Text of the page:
Health Care Reform

Cunningham_formal_robes

Cunningham_formal_robes Today’s column is the homily that Bishop Cunningham preached on Easter Sunday at The Cathedral of the Immaculate Conception in Syracuse.
It is a personal joy for me to wish you, for the first time as your Bishop, the peace of Our Risen Lord Jesus Christ. I pray that you and your family will experience His presence in new and meaningful ways during this great season.
Among the many blessings that enrich our lives, our celebration of Easter is a vivid reminder of the gift of faith that we have received from God. This faith assures us that united to Christ we too are called to live the paschal mystery,  sharing in Christ’s death in order to one day share in the glory of eternal life.
In many cases this gift was transmitted to us in our early years by loving parents and grandparents who handed on their faith to us. In other instances, individuals recognize and accept the gift of faith in later life, many as adults. 
We rejoice that hundreds within our own diocese were received into the Church at last night’s vigil ceremony. We welcome them warmly and embrace them as our brothers and sisters in Christ.
Last evening at the Easter Vigil and today during our celebration of Easter Mass, we sense a palpable joy – a joy that renews us and the whole world. The Church has an amazing ability to re-create in her liturgies the very mood which she wishes to express and desires us to experience. On Good Friday, no matter what our reason for personal joy, the sober liturgical action helped us to be aware of and experience the death of our Savior. We mourned as we walked the way of the cross and witnessed from a distance His horrible suffering and death. This morning, no matter the sadness that might fill our hearts, we are lifted up in the joy of the Risen Lord Jesus.  The alleluia that we sing is a reminder that Christ has risen from the dead.  His suffering and death joined to His Resurrection has freed us from our sins and restored us to the friendship of God.
The Easter candle, standing tall in our Cathedral this morning, reminds us of Christ’s victory over the darkness of sin and death.  It symbolizes that all has become light. The whole world has been renewed by the Risen Lord. He is the one who is risen on a day that will never end. A new creation has already begun, in which all that marred and disfigured the old is being overcome by the resurrected one.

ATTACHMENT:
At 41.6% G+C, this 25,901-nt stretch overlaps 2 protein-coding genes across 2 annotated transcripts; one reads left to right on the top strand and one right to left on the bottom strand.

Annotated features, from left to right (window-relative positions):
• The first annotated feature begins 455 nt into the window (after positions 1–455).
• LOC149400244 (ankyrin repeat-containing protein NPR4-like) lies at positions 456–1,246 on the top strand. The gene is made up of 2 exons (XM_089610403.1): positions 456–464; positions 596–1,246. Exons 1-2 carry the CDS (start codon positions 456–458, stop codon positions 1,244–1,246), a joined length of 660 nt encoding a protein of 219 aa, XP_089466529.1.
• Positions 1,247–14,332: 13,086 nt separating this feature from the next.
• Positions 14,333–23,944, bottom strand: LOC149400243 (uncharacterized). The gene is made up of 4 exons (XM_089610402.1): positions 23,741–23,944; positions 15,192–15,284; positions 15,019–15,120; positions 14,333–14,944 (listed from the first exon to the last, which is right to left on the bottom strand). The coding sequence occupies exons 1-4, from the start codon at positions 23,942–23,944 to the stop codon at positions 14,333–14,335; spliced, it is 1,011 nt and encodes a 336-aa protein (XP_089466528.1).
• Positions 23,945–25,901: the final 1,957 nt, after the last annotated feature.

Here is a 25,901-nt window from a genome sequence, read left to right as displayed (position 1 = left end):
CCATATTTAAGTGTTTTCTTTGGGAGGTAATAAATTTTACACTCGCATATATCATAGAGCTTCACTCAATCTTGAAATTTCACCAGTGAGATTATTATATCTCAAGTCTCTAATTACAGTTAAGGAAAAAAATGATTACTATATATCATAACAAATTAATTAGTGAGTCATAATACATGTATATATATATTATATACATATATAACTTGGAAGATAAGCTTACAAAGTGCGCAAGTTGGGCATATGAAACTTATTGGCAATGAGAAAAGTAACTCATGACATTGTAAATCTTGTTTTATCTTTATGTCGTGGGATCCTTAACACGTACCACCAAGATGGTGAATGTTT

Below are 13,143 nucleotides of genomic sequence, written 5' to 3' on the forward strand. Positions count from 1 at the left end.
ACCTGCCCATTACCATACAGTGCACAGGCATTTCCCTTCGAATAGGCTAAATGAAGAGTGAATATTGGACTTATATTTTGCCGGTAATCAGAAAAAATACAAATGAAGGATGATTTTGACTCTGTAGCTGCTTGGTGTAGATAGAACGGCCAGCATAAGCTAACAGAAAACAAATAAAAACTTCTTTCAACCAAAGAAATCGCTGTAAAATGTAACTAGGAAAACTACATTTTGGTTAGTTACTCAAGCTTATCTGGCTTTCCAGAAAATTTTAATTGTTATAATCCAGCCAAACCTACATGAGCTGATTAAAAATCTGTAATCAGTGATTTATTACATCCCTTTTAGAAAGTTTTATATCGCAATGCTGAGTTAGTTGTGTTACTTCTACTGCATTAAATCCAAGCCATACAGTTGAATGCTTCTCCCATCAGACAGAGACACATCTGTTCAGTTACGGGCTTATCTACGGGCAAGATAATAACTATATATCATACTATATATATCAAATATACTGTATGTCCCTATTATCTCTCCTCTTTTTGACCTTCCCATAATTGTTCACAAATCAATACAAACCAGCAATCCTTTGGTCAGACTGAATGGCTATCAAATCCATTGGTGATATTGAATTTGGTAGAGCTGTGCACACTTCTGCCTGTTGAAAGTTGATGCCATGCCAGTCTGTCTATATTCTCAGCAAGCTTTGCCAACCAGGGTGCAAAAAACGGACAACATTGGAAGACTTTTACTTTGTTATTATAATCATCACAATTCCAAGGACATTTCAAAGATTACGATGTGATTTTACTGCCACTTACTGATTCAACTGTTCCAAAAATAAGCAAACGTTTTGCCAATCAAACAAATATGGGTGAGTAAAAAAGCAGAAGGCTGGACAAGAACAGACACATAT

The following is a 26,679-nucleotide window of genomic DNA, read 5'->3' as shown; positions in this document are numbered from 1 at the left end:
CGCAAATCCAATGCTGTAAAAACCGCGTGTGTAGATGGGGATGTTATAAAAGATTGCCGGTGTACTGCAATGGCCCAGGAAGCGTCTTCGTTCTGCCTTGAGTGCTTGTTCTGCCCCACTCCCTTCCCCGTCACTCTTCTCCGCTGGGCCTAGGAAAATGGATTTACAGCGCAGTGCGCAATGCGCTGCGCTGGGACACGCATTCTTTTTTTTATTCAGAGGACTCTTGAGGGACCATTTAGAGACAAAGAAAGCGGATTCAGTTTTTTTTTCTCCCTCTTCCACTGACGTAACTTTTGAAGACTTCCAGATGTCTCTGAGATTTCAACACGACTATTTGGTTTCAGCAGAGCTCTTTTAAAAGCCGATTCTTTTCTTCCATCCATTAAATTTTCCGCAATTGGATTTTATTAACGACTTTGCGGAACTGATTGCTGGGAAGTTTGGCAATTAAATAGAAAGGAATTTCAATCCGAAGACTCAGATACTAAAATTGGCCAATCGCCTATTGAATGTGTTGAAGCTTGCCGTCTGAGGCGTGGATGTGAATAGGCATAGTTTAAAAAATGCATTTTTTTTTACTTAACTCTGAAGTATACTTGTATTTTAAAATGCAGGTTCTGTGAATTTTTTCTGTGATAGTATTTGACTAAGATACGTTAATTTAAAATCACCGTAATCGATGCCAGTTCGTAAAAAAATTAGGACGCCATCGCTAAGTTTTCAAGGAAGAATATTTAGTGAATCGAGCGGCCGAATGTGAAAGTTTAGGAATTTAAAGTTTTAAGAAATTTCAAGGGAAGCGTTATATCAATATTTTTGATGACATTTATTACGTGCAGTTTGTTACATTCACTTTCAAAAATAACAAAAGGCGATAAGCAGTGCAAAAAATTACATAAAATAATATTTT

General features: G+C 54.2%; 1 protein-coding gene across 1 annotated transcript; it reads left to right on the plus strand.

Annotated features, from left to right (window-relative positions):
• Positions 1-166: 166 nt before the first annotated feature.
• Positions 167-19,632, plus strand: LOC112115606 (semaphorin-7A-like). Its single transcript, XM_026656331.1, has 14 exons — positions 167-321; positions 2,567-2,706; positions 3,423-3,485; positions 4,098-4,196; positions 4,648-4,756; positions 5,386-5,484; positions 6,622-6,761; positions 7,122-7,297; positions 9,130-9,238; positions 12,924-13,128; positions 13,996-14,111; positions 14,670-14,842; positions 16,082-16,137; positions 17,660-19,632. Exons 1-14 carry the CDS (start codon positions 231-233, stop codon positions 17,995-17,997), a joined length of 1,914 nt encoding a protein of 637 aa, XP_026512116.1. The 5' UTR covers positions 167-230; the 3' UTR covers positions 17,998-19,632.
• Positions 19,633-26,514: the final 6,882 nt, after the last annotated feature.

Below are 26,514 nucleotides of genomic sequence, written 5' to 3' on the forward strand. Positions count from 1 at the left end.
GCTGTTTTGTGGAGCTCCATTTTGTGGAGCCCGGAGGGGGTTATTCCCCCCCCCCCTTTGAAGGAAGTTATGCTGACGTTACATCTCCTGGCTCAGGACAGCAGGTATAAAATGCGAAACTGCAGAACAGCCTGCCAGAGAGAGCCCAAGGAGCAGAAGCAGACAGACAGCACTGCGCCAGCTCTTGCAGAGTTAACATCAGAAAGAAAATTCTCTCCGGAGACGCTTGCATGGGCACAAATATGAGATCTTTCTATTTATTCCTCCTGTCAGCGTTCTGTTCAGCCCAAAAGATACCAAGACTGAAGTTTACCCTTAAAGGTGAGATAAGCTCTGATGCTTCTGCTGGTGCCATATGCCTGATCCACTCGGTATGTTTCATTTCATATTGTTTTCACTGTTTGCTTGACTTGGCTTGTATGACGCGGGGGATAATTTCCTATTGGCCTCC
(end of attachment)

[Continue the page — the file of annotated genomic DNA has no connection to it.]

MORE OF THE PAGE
“In Him a new age has dawned, the long reign of sin is ended, a broken world has been renewed,   and man is once again made whole.”
“Christ is risen! He has … renewed the earth through the members of His Church now born again in Baptism, and has made it blossom afresh with men brought back to life. His Holy Spirit has unlocked the doors of heaven, which stand wide open to receive those who rise up from the earth. Because of Christ’s Resurrection the thief ascends to paradise, the bodies of the blessed enter the holy city, and the dead are restored to the company of the living. There is an upward movement in the whole of creation, each element raising itself to something higher. Rejoice and be glad. … The light of Christ is an endless day that knows no night.” (St. Maximus of Turin)
Among the many signs of Easter — the Easter candle, the baptismal water, the Easter lilies — there is one sign that most convincingly proclaims to the whole family of God that Jesus is alive. That sign is the witness of our lives, the example of disciples who know and follow Christ, making Him known through word and deeds. Our personal lives can convince the world in which we live that Jesus lives. It is our love, our concern, our understanding, and our faith that continue the living presence of Jesus in the world in which we live, in our own families, where we work, where we study, where we pray. If the world is to experience the joy and the hope of Easter, we who profess to be Christian must reflect that joy and hope in our own lives.
Through Baptism we became sons and daughters of the Father, brothers and sisters of the Risen Lord.  At this Easter Mass we renew the promises of our Baptism. In so doing we recommit ourselves to living a vibrant, renewed life of faith in the Resurrection through the power of the Holy Spirit. We work to extend God’s victory over sin and death by taking up the battle against the forces in our culture which undermine the dignity of every human person. And we join with believers throughout the world in proclaiming with our lips and with our lives: Jesus Christ is risen! Alleluia!

Most Rev. Robert J. Cunningham
Bishop of Syracuse

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